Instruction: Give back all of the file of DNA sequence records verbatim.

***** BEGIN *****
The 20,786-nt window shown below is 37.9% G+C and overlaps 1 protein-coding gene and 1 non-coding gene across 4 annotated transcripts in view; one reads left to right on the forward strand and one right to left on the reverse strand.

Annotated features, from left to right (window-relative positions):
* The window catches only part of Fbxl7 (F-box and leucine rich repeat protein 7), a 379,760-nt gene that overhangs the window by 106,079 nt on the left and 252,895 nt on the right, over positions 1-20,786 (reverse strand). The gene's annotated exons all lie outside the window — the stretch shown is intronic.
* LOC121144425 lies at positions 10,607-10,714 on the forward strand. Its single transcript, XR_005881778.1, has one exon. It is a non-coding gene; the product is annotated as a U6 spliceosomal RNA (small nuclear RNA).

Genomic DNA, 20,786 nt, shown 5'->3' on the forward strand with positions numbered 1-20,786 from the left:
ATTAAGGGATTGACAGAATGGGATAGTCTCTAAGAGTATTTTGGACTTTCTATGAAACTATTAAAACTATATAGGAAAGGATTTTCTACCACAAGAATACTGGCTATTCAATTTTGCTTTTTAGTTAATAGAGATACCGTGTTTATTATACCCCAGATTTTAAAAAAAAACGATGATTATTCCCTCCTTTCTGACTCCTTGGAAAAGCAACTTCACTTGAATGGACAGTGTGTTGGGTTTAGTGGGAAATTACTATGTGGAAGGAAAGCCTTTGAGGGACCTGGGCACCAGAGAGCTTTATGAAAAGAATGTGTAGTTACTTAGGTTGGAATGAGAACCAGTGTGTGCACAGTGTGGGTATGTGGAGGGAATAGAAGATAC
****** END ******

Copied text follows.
The 20,786-nt window shown below is 37.9% G+C and overlaps 1 protein-coding gene and 1 non-coding gene across 4 annotated transcripts in view; one reads left to right on the forward strand and one right to left on the reverse strand.

Annotated features, from left to right (window-relative positions):
* The window catches only part of Fbxl7 (F-box and leucine rich repeat protein 7), a 379,760-nt gene that overhangs the window by 106,079 nt on the left and 252,895 nt on the right, over positions 1-20,786 (reverse strand). The gene's annotated exons all lie outside the window — the stretch shown is intronic.
* LOC121144425 lies at positions 10,607-10,714 on the forward strand. Its single transcript, XR_005881778.1, has one exon. It is a non-coding gene; the product is annotated as a U6 spliceosomal RNA (small nuclear RNA).

Genomic DNA, 20,786 nt, shown 5'->3' on the forward strand with positions numbered 1-20,786 from the left:
ATTAAGGGATTGACAGAATGGGATAGTCTCTAAGAGTATTTTGGACTTTCTATGAAACTATTAAAACTATATAGGAAAGGATTTTCTACCACAAGAATACTGGCTATTCAATTTTGCTTTTTAGTTAATAGAGATACCGTGTTTATTATACCCCAGATTTTAAAAAAAAACGATGATTATTCCCTCCTTTCTGACTCCTTGGAAAAGCAACTTCACTTGAATGGACAGTGTGTTGGGTTTAGTGGGAAATTACTATGTGGAAGGAAAGCCTTTGAGGGACCTGGGCACCAGAGAGCTTTATGAAAAGAATGTGTAGTTACTTAGGTTGGAATGAGAACCAGTGTGTGCACAGTGTGGGTATGTGGAGGGAATAGAAGATAC